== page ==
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Behavior: Social Skills, Self Esteem

16 YR OLD SON NEEDS SOCIAL SKILLS HELP?? WHERE DO I GO??


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Joined: Nov 03, 2005
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Posted May 30, 2003 at 9:29:56 AM
Subject: 16 YR OLD SON NEEDS SOCIAL SKILLS HELP?? WHERE DO I GO??

Hi,

I have a loving and sensitive 16 year old boy, who has been labeled ADD since he was 6. I know, through my own research, that ADD is most likely a symptom and not the real problem. However, he has all the classic traits, including impulsivity, hyperactivity, immaturity and has struggled with friendships all these years. In my sons case, he desires relationships, he is definetly not introverted. He has a great heart, but because he struggles terribly with language, both verbal and non verbal, he finds himself shunned by people when he inappropriately responds or pops-off with something. He is a very good ball player and that has helped due to the fact that these kids "hang" together during the season. But when we there are gatherings of the boys, I can see the problems. The other day while he and I were alone, he broke down into tears. He knows it may be years before he will truly have a real friend.

Are there any effective programs for this age? In particular one that would relate to the older child? I have been surfing looking for videos or DVDs, which I know he could comprehend better, but cannot find anything.

Thank you for any suggestions,

Dee

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Anonymous
Joined Dec 19, 2014
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Posted:May 30, 2003 3:57:52 PM

Have you tried medication for ADD? I remember there was one child on the PBS special Misunderstood Minds that aired last Spring who was diagnosed ADD. Her parents avoided medication, even switching schools. Eventually they tried a trial of medication and it made a tremendous difference in her ability to sustain relationships.

Beth

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Anonymous
Joined Dec 19, 2014
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Posted:May 30, 2003 7:45:52 PM

Don't know how effective, but if you are looking for videos Sunburst is a good source that I use as a school counselor. They have some previews on the internet, I think it is Sunburst.com

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Anonymous
Joined Dec 19, 2014
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Posted:May 30, 2003 9:51:48 PM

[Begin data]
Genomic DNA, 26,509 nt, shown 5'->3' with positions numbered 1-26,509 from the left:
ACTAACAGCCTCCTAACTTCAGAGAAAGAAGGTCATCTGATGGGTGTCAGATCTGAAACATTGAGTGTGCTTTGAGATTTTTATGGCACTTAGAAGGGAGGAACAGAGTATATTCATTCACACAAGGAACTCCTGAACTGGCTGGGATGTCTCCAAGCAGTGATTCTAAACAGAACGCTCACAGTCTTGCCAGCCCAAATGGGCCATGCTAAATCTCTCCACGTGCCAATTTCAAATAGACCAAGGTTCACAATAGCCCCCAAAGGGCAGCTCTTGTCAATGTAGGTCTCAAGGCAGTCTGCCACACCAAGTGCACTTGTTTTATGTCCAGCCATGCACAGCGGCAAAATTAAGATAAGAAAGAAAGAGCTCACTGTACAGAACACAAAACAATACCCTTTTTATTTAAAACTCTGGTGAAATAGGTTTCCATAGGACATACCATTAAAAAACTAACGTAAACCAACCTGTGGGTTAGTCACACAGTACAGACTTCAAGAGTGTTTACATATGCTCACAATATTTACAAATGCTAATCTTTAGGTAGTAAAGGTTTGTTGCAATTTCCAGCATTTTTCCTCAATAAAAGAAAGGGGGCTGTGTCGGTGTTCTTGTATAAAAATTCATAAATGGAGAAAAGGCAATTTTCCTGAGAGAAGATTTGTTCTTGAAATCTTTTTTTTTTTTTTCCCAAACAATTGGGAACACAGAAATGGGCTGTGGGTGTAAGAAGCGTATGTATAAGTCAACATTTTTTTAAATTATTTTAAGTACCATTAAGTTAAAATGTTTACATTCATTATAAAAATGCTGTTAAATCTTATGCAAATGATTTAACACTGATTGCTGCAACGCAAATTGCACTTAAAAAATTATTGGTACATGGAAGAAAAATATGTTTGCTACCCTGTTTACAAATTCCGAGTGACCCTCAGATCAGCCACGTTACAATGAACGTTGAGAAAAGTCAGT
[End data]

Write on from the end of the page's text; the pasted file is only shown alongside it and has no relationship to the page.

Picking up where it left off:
I have a high functioning autistic 5 year old so when I read ADD, social skills issues and language issues I think of autistic spectrum disorders. I have 1 1/2 hours a week of pragmatic skills work with a speech and language therapist written into my child'S IEP for kindergarten in the fall. It will be interesting to see if it results in social skills progress. After 3 years of an intensive early intervention preschool, I'm looking at my child and I'm grateful that he has made the progress he has but I'm starting to believe communicating will always be challenging for him. I know how hard it is to watch your child fail in his attempts at socializing. I hear there are supposed to be social skills groups out there for older children. You may want to try calling speech therapists in your area and asking them if they know of any such groups. Social success with peers in school is a challenge for anyone. My husband is always saying that there is no meaner place than the playground. It's a failure on the part of adults in our society that we allow our children to be sent out with little in the way of structure and adult suprvision. I had a math teacher in high school who kept his room open at lunch for kids to come in and play math games. If only there were more teachers like him... I think the best chance for developing long term friendships comes from finding people who have similar interests. Perhaps you could find things other than baseball to do that would give him more interests. I highly recommend karate. My boys have been doing it for a couple of years now and I see how good it is for them and it gives me pleasure to see the older children treating each other with respect. No one is left on the outside of the group. Our dojo has regular competitions, picnics, parties and other activities that make it feel like a supportive community. Good luck to you.